Fraga, Cohen Look Like Town Council Winners In Democratic Primary
By Donald Gilpin
In unofficial, incomplete results reported by the Mercer County Clerk’s Office on July 14, as the counting continues, incumbents Leticia Fraga with 3,255 votes (40.43 percent) and David Cohen with 2,871 votes (35.66 percent) appear to have won positions on the November ballot as Democratic nominees for two available three-year terms on Princeton Council. Contender Dina Shaw has received 1,903 votes (23.64 percent).
Mark Freda, running unopposed, won the Democratic nomination for a four-year term as mayor to replace Liz Lempert, who will step down at the expiration of her term at the end of 2020. No Republican candidates have filed for the mayoral or council election in Princeton.
The July 7 primary election, postponed from June 2, was conducted mostly by mail, and the Mercer County Board of Elections is still counting the paper ballots, which include provisional ballots and a few more vote-by-mail ballots that were postmarked by election day and arrived by July 14.
The November election now becomes the focal point on everybody’s radar. “My office is already gearing up for the general election in November,” said Mercer County Clerk Paula Sollami-Covello. “As soon as this election is certified on July 24, we will begin preparations for November’s election.”
School board candidates must file their petitions by July 27, with three seats up for grabs on the Princeton Public School Board of Education, and on August 10 the Clerk’s Office draws for ballot position for the general election. Ballot prep and printing follow soon afterwards. “There really is no down time this year,” Sollami-Covello said.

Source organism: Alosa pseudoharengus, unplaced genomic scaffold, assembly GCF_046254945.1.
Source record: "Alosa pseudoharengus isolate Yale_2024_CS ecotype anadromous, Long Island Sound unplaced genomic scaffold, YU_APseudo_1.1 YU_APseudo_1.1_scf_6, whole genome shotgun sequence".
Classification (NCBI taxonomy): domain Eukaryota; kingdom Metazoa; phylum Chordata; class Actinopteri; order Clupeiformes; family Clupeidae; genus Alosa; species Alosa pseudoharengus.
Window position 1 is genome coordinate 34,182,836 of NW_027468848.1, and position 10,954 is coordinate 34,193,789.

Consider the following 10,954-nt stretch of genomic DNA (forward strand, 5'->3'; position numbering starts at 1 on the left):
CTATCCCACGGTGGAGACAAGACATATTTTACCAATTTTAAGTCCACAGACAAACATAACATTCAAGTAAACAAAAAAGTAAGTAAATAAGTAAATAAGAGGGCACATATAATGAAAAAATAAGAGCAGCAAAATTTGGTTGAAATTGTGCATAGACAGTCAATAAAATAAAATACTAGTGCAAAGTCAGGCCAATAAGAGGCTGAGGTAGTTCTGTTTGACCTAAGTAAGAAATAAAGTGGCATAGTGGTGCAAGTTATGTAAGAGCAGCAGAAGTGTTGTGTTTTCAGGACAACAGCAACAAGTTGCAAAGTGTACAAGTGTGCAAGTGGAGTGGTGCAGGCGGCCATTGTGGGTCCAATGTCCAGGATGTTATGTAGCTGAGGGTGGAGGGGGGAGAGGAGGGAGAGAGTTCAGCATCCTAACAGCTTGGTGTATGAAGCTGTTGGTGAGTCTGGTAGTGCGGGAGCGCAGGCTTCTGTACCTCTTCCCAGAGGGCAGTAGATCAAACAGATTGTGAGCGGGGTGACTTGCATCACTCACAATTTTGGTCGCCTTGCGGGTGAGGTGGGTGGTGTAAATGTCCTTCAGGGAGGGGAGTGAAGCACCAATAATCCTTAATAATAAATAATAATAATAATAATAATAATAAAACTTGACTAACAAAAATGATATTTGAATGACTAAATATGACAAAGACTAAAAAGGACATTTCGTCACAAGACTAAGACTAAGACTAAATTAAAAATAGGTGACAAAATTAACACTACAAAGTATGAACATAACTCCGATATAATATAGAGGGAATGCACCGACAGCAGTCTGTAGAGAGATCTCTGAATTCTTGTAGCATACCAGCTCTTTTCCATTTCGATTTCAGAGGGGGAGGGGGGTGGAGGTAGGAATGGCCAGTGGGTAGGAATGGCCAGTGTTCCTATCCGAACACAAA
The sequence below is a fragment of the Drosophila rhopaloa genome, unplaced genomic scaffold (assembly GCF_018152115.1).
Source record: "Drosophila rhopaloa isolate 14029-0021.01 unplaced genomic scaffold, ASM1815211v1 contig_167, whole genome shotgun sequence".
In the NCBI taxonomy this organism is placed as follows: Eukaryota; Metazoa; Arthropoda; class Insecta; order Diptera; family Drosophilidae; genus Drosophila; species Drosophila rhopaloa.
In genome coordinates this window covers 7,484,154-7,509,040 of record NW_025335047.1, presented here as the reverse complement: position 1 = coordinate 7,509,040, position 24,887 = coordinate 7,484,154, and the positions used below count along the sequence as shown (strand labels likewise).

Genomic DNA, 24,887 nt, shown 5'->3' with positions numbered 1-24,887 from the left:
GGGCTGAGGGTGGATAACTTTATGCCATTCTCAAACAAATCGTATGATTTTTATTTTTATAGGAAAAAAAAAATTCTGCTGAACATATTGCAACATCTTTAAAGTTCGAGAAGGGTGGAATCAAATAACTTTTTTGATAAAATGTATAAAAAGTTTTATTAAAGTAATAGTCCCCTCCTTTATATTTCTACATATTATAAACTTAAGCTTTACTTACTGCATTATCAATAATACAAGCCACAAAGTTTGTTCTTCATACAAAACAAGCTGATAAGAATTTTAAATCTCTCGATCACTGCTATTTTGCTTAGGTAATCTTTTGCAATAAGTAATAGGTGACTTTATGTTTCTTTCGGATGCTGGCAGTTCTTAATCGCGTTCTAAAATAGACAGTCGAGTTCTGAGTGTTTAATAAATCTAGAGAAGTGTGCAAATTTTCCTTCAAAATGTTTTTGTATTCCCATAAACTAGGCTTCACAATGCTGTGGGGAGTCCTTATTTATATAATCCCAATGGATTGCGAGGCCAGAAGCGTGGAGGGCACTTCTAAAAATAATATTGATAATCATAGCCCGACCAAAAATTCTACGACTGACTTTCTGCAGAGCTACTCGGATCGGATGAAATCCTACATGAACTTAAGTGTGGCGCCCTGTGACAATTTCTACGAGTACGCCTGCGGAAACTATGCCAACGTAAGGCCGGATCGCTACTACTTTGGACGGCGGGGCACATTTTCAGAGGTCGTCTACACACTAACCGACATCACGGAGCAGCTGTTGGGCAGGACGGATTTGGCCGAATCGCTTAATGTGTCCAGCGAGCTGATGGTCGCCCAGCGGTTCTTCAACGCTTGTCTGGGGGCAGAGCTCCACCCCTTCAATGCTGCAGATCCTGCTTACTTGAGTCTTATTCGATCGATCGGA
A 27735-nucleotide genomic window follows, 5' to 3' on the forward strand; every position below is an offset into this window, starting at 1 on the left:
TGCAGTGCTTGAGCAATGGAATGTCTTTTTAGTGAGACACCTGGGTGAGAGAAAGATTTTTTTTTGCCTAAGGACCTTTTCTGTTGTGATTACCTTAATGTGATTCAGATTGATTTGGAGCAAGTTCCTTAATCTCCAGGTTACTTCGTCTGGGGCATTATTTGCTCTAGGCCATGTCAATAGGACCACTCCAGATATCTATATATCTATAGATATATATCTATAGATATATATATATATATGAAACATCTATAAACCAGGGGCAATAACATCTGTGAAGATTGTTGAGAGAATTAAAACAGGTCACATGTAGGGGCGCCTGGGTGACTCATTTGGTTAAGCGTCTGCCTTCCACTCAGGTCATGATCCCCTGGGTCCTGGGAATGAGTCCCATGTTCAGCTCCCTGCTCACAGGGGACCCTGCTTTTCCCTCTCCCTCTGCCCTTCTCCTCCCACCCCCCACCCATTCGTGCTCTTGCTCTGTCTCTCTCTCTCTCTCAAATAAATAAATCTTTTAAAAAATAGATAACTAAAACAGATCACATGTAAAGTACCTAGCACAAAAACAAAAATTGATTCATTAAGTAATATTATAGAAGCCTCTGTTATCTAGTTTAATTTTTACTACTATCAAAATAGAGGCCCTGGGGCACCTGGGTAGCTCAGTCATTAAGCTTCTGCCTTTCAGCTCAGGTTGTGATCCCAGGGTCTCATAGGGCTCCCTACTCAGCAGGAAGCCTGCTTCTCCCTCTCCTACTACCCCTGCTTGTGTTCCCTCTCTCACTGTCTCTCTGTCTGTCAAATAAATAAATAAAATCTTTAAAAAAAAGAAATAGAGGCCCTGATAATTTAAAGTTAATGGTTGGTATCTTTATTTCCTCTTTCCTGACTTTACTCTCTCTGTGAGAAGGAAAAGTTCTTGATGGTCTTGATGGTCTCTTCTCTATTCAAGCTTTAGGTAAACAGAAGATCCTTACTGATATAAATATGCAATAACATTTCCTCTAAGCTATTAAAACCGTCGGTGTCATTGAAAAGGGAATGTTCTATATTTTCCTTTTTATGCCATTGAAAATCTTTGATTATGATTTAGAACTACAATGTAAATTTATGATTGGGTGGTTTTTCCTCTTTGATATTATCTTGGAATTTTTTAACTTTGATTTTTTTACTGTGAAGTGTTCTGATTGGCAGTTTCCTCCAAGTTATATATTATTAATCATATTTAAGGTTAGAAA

With a presidential election and more contested races on the ballot than there were in last week’s primary, Sollami-Covello anticipated a much higher turnout in November.
“We do feel this primary election was a good test run for us,” she said. “It gave us practical experience as to what would be required to conduct an all vote-by-mail election if that is what is ordered by the governor for the November election.”
Sollami-Covello pointed out that the clerk’s office has learned better processes for mailing out the ballots, as well as “better ways to direct the mailing and
what we need to do in-house.” She added, “We also learned that the results will not be provided quickly, which is something that candidates and campaigns and the public will have to get used to. There is no way to count this massive amount of vote-by-mail ballots quickly.”